Top Banner
The People in Dairy Engagement & Reward
Main Nav
A People Approach
Farm Policies & Systems
Recruitment
Engagement & Reward
Individual Performance
Working Together
Planning for the Future
Employees
In This Module

Minimum entitlements

Employment laws have long recognised a number of entitlements which employers must provide to employees. Eligibility for the particular entitlement usually depends on the employment category.

Minimum entitlements can be found in state and federal industrial laws and in awards. The main entitlements are minimum wages, maximum hours of work and various forms of leave (sick leave, annual leave, carer’s leave and parental leave).

Minimum wages

Minimum wages are laid down in state and federal legislation and awards and must be complied with.

Federal awards

The federal Pastoral Award 2010 applies to all national system employers in the dairy industry. 

Pastoral Award 2010
Tip

The date the Pastoral Award 2010 began to apply to your business and the rates of pay, penalty rates and loadings depend upon how you run your business and the Award which covered you as at 1 January 2010.

For more information to to federal industrial laws.
.


This award creates five separate classifications for dairy farm employees with different rates of pay for each classification which reflect the experience and skills of employees.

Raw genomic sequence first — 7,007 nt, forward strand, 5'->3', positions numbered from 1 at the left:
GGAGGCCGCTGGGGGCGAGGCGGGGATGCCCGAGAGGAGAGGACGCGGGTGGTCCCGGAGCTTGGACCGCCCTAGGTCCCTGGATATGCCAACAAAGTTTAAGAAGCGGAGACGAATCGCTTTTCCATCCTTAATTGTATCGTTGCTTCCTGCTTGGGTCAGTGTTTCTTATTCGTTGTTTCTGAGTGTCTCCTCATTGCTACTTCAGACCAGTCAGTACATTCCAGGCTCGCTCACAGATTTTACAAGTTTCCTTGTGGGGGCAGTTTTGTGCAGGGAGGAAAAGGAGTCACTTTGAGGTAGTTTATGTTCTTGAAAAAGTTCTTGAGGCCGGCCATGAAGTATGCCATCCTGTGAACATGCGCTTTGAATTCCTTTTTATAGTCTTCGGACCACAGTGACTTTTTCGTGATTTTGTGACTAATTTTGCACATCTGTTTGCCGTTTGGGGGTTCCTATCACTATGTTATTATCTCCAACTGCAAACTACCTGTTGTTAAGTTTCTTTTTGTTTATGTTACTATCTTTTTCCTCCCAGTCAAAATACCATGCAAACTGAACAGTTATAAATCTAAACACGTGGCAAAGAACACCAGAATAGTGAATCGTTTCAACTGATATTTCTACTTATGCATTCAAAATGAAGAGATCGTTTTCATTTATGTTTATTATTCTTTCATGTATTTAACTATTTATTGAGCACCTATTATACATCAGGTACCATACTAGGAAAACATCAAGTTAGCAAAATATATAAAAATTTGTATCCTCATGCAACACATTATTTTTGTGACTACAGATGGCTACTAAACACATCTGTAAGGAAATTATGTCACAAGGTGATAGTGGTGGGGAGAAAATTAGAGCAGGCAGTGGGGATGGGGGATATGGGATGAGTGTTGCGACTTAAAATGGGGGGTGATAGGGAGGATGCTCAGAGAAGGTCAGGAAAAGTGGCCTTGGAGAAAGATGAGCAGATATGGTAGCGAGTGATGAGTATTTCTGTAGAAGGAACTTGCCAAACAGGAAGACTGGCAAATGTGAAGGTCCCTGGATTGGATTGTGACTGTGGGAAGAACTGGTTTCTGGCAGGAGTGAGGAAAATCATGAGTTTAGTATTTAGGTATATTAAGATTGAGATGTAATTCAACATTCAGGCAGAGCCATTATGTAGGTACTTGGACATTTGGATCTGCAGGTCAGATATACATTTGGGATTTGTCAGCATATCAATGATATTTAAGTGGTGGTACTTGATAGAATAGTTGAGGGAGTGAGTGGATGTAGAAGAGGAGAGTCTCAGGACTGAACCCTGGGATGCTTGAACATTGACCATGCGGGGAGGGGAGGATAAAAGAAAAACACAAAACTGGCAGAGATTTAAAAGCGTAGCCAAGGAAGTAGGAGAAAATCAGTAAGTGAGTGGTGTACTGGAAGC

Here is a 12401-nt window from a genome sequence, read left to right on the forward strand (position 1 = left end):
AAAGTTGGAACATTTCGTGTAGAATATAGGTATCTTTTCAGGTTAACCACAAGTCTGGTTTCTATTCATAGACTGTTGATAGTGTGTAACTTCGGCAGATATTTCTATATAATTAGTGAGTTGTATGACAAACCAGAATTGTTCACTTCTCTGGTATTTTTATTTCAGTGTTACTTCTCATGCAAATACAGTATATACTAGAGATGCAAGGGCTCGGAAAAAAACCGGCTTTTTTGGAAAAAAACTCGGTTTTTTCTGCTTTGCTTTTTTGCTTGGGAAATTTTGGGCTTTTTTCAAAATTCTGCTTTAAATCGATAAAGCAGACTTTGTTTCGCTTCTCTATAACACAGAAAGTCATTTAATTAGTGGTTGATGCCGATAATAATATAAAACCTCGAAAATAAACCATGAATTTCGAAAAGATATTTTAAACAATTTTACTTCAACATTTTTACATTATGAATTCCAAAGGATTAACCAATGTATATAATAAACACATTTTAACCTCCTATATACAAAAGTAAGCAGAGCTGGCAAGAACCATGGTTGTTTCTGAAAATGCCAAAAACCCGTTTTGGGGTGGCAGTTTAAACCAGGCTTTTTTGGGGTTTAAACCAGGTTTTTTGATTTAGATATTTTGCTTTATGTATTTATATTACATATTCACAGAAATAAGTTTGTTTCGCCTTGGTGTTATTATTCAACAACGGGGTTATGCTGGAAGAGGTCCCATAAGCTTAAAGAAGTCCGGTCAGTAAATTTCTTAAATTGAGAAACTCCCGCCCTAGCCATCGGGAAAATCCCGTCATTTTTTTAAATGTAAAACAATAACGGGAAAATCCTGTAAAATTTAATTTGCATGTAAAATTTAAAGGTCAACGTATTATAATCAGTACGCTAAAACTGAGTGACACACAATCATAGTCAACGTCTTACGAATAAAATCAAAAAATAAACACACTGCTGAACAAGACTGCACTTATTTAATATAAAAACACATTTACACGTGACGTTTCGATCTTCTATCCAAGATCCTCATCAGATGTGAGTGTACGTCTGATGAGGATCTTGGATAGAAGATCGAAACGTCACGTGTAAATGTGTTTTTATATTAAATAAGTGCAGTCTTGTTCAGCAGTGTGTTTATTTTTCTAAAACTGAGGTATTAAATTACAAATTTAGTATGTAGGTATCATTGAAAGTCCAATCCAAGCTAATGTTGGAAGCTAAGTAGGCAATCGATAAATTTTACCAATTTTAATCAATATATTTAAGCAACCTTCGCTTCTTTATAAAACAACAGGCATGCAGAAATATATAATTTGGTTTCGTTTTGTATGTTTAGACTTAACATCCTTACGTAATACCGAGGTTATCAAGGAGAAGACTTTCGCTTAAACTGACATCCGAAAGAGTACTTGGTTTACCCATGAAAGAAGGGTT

The classifications are:
  • dairy operator grade 1A (farm and livestock hand level 1 - FLH1)
  • dairy operator grade 1B (farm and livestock hand level 3 - FLH3)
  • dairy operator grade 2 (farm and livestock hand level 5 - FLH5)
  • senior dairy operator grade 1 (farm and livestock hand level 7 - FLH7)
  • senior dairy operator grade 2 (farm and livestock hand level 8 - FLH8)

.

Matching job categories to the Pastoral Award 2010 employee classifications
Tip
Go to the Pay rates page to match a job category with its classification in the Pastoral Award 2010.

Back to top

Federal transitional awards

Until 26 March 2011 some employers in Western Australia were bound by the Pastoral Industry Award 1998. Dairy farmers in Western Australia who were bound by this award are now award free. 

Back to top

National minimum wage for employees not covered by an award

External link
Employers who are not bound by awards must pay at least the national minimum wage which is adjusted and published by the Fair Work Commission. For more information go to the Fair Work Commission website.

Back to top

State awards

The dairy industry in Western Australia is award free at a state level but WA State Minimum Conditions of Employment laws apply.

State minimum wage - Western Australia

Good read
Western Australia has industrial laws which lay down a minimum wage which is periodically adjusted and published by the Western Australian Industrial Relations Commission. These rates apply when award rates are less favourable to the employee or when there is no award. For more information go to the WA Farmers Federation website or the State Industrial Laws.

Back to top

Maximum hours of work

Hours of work and awards

Most awards specify ordinary hours of work and the days on which those hours are to be worked. Penalty rates usually apply to hours worked outside these hours or days. Some awards allow work to be performed on weekends or outside a normal spread of hours without attracting penalty rates. Some awards also allow for hours of work to be averaged over a period of time to allow for seasonal demands (e.g. 152 hours over four weeks in the federal Pastoral Award 2010).